This article describes the basic concepts of research, the stages in the shift from Case Management Record Review to Planned Clinical Research, the limitations of Case Management Record Review, Case Management Proforma, Clinical Management Protocol, Clinical Research Plan, the process of Planned Clinical Research including research designs and the benefits of carrying out scientific research.
| I. Basic Concepts of Research|| |
Efficiency is doing things right.
Effectiveness is doing right things.
Excellence is doing right things right.
The shift from Case Management Record Reviews to Planned Clinical Research is the first step in the long journey towards excellence in scientific clinical research. To excel means "to do something very well or much better than most people".  Excellent implies "extremely good or of very high quality".  Excellence is "the quality of being excellent". 
2. Scientific Research
Research is a search for knowledge. Scientific research is a search for scientific knowledge. Science is not merely the knowledge of facts but it is the process of discovering the interconnections of facts and the general rules that explain them.  Thus scientific knowledge is the knowledge of the relationship of facts and the explanations of these relationships and not only the knowledge of facts.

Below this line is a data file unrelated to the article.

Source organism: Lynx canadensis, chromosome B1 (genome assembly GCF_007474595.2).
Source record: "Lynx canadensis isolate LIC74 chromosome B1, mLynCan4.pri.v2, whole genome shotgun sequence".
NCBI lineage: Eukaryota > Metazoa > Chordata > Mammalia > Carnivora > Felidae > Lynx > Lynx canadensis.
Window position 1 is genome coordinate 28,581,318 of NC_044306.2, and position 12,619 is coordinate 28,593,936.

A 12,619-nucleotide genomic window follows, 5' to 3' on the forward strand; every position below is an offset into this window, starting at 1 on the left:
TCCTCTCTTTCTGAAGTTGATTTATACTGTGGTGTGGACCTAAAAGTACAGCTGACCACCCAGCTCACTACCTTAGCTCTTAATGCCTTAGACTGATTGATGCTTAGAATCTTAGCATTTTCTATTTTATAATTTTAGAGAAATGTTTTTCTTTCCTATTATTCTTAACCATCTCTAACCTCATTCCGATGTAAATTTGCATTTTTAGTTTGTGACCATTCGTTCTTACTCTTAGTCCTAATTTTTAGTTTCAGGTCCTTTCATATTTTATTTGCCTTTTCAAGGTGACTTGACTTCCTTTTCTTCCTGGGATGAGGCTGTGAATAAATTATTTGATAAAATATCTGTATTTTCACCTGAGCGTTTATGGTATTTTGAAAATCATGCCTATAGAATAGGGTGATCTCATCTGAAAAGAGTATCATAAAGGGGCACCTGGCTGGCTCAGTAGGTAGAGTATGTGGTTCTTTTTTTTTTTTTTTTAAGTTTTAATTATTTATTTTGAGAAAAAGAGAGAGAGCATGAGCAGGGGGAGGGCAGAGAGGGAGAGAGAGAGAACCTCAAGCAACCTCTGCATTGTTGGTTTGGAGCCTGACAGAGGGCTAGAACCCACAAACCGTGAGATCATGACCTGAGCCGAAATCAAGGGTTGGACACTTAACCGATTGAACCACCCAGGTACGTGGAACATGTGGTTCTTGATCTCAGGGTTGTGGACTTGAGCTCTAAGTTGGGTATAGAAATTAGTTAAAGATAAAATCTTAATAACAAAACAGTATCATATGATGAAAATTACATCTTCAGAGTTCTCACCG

3. Clinical and Nonclinical Research
Clinical research involves patients or specimens derived from them. Nonclinical research does not involve patients or specimens derived from them. Nonclinical research can involve groups of healthy people (community-based research) or animals (animal experiments) [Table - 1]. As Case Management Records are available only for patients, Case Management Record Review is possible only in clinical research [Table - 1]. The words retrospective (meaning dealing with past events) and prospective (meaning dealing with future events) may have different connotations in clinical and nonclinical research [Table - 1].
4. Basic and Applied Research
Basic research aims to discover more about the laws of nature, including human nature.  It is motivated by mere curiosity. The resultant ideas are used in applied research.
Applied research aims to discover or invent new and useful products or better ways of doing something.  It is motivated by a practical goal. Inventions of instruments are used in basic research.
| II. Stages in the Shift from Case Management Record Review to Planned Clinical Research|| |
There can be following stages in the shift from Case Management Record Review to Planned Clinical Research [Table - 2].
- Case Management Record Review (or Medical Record Review).
- Case Management Proforma.
- Clinical Management Protocol (or Uncontrolled Clinical Trial).
- Clinical Research Plan.
| III. Case Management Record Review|| |
Case Management Records or Case Records or Medical Records include the outpatient and the inpatient case records.
1. The Purpose of Case Management